Last night CNN’s Anderson Cooper grilled Senator Mary Landrieu on 360–essentially calling ‘bullshit’ on her empty words and politico-speak:
LANDRIEU: Anderson, tonight, I don’t know if you’ve heard — maybe you all have announced it — but Congress is going to an unprecedented session to pass a $10 billion supplemental bill tonight to keep FEMA and the Red Cross up and operating.
COOPER: Excuse me, Senator, I’m sorry for interrupting. I haven’t heard that, because, for the last four days, I’ve been seeing dead bodies in the streets here in Mississippi. And to listen to politicians thanking each other and complimenting each other, you know, I got to tell you, there are a lot of people here who are very upset, and very angry, and very frustrated.
And when they hear politicians slap — you know, thanking one another, it just, you know, it kind of cuts them the wrong way right now, because literally there was a body on the streets of this town yesterday being eaten by rats because this woman had been laying in the street for 48 hours. And there’s not enough facilities to take her up.
The full transcript is even more heated. One emailer to TVNewser hinted that Cooper’s grilling might be a new editorial direction for the network–that perhaps the staff has decided, after four days of the reporters knowing more than the officials and seeing so many people without help, they’ve decided to step back and call for more to be done.
If Cooper’s grilling was the opening salvo, this morning’s Soledad O’Brien interview with FEMA Director Michael Brown was the first offensive.
Soledad, after hearing the complaints of the New Orleans mayor, ripped into Brown, asking how it was that CNN knew more than FEMA did. The exchange ended like this:
S. O’BRIEN: Do you look at the pictures that are coming out of New Orleans? New Orleans? And do you say, I’m proud of the job that FEMA is doing on the ground there in a tough situation?
S. O’BRIEN: Or do you look at these pictures and you say, this is a mess and we’ve dropped the ball; we didn’t do what we should of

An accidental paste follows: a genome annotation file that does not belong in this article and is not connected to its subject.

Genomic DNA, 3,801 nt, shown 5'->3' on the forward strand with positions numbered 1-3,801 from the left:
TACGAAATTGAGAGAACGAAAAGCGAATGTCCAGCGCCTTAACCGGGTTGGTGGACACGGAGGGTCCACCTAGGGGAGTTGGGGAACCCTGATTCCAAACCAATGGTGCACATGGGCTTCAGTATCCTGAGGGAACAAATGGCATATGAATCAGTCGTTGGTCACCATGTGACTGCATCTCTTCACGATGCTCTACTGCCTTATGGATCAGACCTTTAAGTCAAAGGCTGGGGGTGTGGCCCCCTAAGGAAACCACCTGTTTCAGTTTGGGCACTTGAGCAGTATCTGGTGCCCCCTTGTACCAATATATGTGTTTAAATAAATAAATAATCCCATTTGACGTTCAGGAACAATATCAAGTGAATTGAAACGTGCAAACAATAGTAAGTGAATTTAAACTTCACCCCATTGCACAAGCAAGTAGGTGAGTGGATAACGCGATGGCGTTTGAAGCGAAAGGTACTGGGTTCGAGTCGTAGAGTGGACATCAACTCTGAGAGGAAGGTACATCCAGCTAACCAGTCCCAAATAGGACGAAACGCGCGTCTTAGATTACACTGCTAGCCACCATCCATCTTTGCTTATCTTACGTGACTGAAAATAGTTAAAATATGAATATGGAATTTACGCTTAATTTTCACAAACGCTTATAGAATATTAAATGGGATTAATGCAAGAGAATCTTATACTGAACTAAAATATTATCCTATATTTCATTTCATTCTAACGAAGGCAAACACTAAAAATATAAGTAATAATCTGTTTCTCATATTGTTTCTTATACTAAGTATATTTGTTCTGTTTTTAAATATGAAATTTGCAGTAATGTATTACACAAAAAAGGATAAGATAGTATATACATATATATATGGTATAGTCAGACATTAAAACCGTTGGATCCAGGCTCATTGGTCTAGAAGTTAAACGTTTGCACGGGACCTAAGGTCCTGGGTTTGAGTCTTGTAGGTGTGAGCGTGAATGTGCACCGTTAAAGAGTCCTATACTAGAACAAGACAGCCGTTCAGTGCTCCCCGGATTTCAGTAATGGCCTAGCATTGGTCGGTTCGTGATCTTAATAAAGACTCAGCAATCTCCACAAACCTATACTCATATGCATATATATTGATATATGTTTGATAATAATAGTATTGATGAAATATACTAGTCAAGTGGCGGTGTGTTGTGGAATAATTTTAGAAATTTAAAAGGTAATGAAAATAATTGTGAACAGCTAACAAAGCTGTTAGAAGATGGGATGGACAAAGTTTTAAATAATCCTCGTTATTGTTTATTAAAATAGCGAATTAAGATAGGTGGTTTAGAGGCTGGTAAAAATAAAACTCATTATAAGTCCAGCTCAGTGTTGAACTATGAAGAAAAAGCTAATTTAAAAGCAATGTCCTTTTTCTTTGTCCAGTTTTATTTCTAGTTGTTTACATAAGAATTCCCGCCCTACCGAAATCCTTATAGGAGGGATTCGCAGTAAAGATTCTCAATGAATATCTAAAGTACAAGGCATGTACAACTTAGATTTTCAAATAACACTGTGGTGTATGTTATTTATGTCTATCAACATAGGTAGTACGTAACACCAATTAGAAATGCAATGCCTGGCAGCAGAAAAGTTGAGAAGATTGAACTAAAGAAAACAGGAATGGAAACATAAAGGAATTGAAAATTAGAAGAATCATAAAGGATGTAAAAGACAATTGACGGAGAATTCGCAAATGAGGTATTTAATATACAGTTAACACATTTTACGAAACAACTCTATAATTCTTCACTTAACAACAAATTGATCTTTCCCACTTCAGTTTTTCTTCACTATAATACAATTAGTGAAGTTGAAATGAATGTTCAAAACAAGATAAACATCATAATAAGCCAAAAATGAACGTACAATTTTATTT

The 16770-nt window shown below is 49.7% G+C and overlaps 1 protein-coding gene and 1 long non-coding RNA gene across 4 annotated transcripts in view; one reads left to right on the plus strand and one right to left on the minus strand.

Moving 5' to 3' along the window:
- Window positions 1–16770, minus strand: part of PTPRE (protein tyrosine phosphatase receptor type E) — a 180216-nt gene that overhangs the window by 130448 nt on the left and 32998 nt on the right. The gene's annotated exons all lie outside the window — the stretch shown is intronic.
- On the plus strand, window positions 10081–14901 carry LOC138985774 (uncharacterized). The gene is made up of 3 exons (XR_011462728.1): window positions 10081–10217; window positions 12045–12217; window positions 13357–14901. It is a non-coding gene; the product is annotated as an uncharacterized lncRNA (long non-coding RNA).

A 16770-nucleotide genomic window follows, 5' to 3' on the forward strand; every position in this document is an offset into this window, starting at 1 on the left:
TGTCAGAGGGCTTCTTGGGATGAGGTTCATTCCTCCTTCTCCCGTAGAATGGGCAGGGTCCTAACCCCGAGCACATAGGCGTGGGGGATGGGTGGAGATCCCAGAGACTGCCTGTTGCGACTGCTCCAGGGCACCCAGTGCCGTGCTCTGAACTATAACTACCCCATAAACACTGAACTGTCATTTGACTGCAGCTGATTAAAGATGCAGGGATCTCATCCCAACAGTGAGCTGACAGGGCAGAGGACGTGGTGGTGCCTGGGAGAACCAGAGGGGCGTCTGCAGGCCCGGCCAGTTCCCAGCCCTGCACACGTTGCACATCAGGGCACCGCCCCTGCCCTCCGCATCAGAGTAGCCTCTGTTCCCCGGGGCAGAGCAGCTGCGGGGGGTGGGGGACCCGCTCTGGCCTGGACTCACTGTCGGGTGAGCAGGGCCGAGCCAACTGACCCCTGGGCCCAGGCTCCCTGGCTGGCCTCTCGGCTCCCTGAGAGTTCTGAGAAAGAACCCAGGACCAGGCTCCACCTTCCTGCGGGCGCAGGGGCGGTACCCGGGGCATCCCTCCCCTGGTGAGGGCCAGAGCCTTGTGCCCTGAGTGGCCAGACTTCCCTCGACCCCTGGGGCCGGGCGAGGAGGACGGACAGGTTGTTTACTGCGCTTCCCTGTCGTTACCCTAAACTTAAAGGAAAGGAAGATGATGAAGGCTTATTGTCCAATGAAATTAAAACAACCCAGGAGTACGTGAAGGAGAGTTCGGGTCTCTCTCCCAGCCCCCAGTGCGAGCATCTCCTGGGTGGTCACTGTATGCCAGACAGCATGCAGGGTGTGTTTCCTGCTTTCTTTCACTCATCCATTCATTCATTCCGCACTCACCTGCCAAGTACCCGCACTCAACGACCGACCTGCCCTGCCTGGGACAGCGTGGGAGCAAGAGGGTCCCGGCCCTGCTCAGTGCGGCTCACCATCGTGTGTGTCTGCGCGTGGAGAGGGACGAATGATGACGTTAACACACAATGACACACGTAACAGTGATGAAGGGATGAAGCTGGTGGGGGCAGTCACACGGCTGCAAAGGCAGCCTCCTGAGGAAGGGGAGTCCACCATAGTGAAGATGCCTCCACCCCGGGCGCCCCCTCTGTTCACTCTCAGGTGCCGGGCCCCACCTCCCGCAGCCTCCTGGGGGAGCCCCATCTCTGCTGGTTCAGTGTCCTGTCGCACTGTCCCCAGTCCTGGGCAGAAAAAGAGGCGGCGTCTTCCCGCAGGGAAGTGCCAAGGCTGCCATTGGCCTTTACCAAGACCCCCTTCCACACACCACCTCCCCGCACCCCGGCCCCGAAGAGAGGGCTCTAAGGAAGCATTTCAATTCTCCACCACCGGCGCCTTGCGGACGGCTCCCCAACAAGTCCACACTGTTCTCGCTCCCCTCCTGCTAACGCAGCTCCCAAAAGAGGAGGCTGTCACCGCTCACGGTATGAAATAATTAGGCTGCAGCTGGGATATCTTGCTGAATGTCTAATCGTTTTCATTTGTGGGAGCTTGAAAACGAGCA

BROWN: Soledad, I look at these pictures and my heart breaks. My heart breaks just like the rest of the country’s heart breaks.
Full transcript after the jump.
S. O’BRIEN: Well, just a few minutes ago, you heard an angry and
frustrated mayor, Ray Nagin criticizing the federal relief efforts in
New Orleans, pleading for more help from Washington D.C. and FEMA.
S. O’BRIEN: Mike Brown is the director of FEMA. He’s in Baton Rouge
Mr. Brown, good morning. Nice to see you.
MIKE BROWN, FEMA DIRECTOR: Good morning, Soledad.
S. O’BRIEN: As you can tell, the situation clearly is deteriorating.
You’ve got armed bandits roving the streets. They’re heavily armed.
You’ve got people living out on the streets with absolutely no
protection, no help whatsoever, no food, no water. How many armed
National Guardsmen do you have on the ground right now?
BROWN: There are approximately, I believe, it’s 14,000. We’re ramping
that up to 30,000 by the end of the weekend. The state has come to us
and said that they need the initial National Guard troops, so we’ve
hooked up with General Honore and the First Army. We have all of the
support that I’m going to ask for from the military. We’re going to
secure the area. We’re going to make it safe so we can continue our
S. O’BRIEN: You know, when you hear the interviews with some of these
families who are living on the street, completely and utterly
unprotected from these armed roving troops of men who are attacking
people and they’re raping people, what are you doing to protect these
people right now?
BROWN: Well, that’s why we’re trying to get additional boots on the
ground, because we have to protect them.
And, Soledad, I want the American people to know that we understand how
dire this situation is. And we’re going to do everything we can to get
that aid down to that individual level. You know, we’re feeding stuff
into the Superdome. When we found out about the Convention Center
yesterday. We started diverting supplies to get them fed, too. And now
we’re finding literally as we do evacuations that more and more people
are beginning to manifest and show themselves in areas that we didn’t
that they were there, and so we’re doing everything we can to get to them.